The Many Benefits of the Pinhole Technique in Restoring Your Gum Health

Receding gums may not seem like a major health problem. But actually, gum recession is one of the first signs of gum disease, the leading cause of tooth loss among American adults.

Don’t think you have gum disease? You might be surprised — gum disease often causes no symptoms or very subtle symptoms during its early stages, which means you might not know you have it until your tooth roots are affected and weakened.

For years, traditional gum graft surgery was the standard treatment to repair receded gums, removing tissue from one part of your mouth and transplanting it to the area of recession. 

While traditional surgery can be effective, it uses incisions and sutures, and that means discomfort and a relatively long healing time. 

As a top-ranked family dentist in San Francisco, Nataly Vilderman, DDS, uses the much-less-invasive pinhole gum rejuvenation technique to treat gum disease. Here’s how the pinhole technique works.

Why receding gums are a problem

Gum recession may seem like a natural part of getting older, but there’s really nothing natural about it. The main reasons your gums recede as you age have more to do with years of wear-and-tear and a buildup of plaque and tartar than any aging of your gums and teeth. 

Over time, gum irritation causes the tissue to pull back from the tooth surfaces, creating pockets that allow bacteria to move toward the root pocket, where they can cause infection, weak roots, and tooth loss.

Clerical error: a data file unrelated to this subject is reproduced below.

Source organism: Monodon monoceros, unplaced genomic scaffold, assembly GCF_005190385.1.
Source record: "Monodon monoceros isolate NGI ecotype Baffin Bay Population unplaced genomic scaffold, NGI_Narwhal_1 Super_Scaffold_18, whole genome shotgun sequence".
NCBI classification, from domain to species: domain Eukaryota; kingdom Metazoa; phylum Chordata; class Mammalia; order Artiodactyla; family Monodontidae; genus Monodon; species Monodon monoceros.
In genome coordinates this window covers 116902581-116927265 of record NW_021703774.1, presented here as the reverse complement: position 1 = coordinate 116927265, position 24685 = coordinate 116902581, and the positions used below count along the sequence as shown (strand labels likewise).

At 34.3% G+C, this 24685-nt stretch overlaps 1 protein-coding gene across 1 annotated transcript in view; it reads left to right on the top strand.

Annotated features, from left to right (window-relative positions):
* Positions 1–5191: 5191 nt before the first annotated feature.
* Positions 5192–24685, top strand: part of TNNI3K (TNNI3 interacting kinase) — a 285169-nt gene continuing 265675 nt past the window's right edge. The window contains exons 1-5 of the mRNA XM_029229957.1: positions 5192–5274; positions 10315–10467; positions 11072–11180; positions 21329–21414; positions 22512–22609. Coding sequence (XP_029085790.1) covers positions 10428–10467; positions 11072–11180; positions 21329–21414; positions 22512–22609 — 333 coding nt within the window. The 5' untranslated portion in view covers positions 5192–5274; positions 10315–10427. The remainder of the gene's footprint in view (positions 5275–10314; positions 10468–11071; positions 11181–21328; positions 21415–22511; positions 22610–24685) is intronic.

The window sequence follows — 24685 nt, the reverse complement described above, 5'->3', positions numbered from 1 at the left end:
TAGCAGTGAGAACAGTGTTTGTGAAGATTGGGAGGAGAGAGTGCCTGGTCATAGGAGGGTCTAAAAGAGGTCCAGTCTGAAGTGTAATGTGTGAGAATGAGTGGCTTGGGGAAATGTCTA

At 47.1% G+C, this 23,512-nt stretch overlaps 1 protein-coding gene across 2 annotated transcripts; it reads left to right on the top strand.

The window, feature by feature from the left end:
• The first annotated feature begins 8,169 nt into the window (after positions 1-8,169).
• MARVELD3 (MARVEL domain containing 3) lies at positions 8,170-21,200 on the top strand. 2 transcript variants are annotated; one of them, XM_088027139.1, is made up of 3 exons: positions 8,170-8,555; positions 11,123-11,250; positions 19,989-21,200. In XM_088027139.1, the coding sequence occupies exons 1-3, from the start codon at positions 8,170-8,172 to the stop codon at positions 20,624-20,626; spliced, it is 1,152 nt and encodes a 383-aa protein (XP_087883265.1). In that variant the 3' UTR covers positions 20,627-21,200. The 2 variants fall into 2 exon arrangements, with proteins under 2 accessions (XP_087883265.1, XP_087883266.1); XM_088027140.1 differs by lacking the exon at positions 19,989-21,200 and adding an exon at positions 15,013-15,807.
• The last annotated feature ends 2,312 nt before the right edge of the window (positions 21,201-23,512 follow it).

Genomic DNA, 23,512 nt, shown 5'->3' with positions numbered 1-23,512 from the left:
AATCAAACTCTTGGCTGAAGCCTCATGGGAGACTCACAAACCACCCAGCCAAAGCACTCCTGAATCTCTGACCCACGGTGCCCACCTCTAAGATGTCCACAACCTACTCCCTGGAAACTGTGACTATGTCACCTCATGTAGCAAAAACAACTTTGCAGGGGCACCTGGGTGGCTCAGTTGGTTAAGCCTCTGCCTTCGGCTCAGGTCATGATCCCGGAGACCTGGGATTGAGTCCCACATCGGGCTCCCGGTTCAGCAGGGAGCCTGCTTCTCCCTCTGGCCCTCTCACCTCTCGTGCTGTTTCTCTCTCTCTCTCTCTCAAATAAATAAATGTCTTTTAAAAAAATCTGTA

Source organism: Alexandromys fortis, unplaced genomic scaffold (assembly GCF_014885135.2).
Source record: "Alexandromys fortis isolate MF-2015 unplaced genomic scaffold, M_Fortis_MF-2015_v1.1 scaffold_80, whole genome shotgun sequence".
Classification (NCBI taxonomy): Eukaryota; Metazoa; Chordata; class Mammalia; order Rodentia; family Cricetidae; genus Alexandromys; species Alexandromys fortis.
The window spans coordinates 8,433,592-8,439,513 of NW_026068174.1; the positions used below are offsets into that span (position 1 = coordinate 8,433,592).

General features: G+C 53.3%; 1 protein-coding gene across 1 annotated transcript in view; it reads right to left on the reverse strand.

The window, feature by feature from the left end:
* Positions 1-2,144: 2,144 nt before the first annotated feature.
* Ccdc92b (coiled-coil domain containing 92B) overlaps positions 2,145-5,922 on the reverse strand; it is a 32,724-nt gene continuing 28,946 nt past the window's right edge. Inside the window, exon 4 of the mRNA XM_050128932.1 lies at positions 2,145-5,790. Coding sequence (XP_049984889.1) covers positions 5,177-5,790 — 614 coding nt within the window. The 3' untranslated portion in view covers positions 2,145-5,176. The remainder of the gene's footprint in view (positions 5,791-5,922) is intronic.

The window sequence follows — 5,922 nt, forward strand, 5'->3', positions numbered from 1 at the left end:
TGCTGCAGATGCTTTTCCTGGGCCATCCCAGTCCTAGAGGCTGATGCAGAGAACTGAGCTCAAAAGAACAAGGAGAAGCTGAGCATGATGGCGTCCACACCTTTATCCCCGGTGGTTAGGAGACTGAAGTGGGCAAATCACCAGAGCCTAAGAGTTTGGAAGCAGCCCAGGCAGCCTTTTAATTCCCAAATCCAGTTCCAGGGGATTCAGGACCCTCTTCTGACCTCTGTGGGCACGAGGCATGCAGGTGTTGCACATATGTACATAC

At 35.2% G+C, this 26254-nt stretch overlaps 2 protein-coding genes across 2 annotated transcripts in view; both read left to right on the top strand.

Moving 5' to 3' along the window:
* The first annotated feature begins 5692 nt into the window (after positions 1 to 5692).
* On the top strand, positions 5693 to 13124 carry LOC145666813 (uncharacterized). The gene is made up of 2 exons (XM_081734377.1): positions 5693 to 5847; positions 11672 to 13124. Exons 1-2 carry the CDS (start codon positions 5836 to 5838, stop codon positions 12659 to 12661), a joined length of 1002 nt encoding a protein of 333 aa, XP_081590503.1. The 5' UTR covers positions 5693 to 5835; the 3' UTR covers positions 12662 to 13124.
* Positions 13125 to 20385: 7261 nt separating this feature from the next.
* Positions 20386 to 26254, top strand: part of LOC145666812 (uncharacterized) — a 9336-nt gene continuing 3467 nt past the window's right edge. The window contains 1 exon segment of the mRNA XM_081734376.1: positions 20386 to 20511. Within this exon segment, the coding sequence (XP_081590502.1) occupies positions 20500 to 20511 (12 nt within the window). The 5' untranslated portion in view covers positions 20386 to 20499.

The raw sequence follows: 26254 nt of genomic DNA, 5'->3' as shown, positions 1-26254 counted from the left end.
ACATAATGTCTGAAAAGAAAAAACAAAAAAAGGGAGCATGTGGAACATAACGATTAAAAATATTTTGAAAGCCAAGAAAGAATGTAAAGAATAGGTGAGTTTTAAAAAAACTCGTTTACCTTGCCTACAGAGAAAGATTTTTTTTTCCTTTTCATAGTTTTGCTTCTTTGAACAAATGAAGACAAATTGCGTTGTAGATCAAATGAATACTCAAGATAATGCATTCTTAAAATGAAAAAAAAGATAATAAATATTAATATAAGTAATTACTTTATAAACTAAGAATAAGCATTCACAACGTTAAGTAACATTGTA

While receding gums may become more common with age, years of wear-and-tear, and less-than-perfect oral hygiene are just a couple of the causes. Being too aggressive with your brushing can irritate your gums and cause them to pull back.

Diabetes, dry mouth, smoking, and other issues can also increase your risks of gum recession and periodontal disease.

Regardless of what causes receding gums, the result is the same: When your gums move backward toward the tooth root, they expose more of the tooth surface, and that means tooth decay and root infections become a lot more common.

How the pinhole technique works

Unlike traditional gum grafting, the pinhole technique uses a tiny opening and special instruments to access the deeper layers of gum tissue. Dr. Vilderman creates a tiny flap of tissue that she can lift and reposition over the exposed part of your tooth. 

She uses very small strips of collagen to hold the flap in place and protect the tissue while it heals. 

The pinhole technique offers lots of benefits compared to traditional gum grafting:

And because the pinhole technique is so much less invasive than traditional gum grafting surgery, you can have several teeth treated in one visit without worrying about multiple office visits, multiple incision sites, and multiple prolonged recovery times.

Don’t let gum disease ruin your smile

Gum disease typically causes few (or no) symptoms until more serious damage has been done. Even a minor amount of gum recession can leave plenty of room for damaging bacteria to enter your root pockets, setting the stage for infection, root damage, and eventual tooth loss.

Get treatment early to prevent infection and permanent tooth loss. 

If you have receding gums or even if it’s just been a while since your last checkup, call us or use our online tool to book an appointment today at our San Francisco, California office. We serve patients in the city’s Parkmerced, West Portal, and Outer Sunset neighborhoods.

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